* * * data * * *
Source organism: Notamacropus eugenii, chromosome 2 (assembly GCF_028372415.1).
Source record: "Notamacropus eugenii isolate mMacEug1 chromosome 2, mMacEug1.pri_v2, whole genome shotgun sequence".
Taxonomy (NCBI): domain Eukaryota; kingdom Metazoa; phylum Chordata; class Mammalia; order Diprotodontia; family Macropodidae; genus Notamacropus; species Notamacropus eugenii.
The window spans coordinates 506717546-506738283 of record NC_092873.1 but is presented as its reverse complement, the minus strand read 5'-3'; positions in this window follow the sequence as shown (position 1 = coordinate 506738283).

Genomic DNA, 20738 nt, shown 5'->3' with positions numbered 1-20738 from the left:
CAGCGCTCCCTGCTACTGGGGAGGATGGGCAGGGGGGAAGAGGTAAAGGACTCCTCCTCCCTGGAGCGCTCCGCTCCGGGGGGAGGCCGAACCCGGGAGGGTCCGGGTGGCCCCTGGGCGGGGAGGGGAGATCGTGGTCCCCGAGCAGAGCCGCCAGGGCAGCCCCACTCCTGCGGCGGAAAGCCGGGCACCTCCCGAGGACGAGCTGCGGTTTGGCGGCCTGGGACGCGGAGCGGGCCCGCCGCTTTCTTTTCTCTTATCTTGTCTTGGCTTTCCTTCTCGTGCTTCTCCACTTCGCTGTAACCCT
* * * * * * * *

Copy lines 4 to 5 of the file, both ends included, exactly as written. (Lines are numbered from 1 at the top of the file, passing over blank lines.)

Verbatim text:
The window spans coordinates 506717546-506738283 of record NC_092873.1 but is presented as its reverse complement, the minus strand read 5'-3'; positions in this window follow the sequence as shown (position 1 = coordinate 506738283).

Genomic DNA, 20738 nt, shown 5'->3' with positions numbered 1-20738 from the left: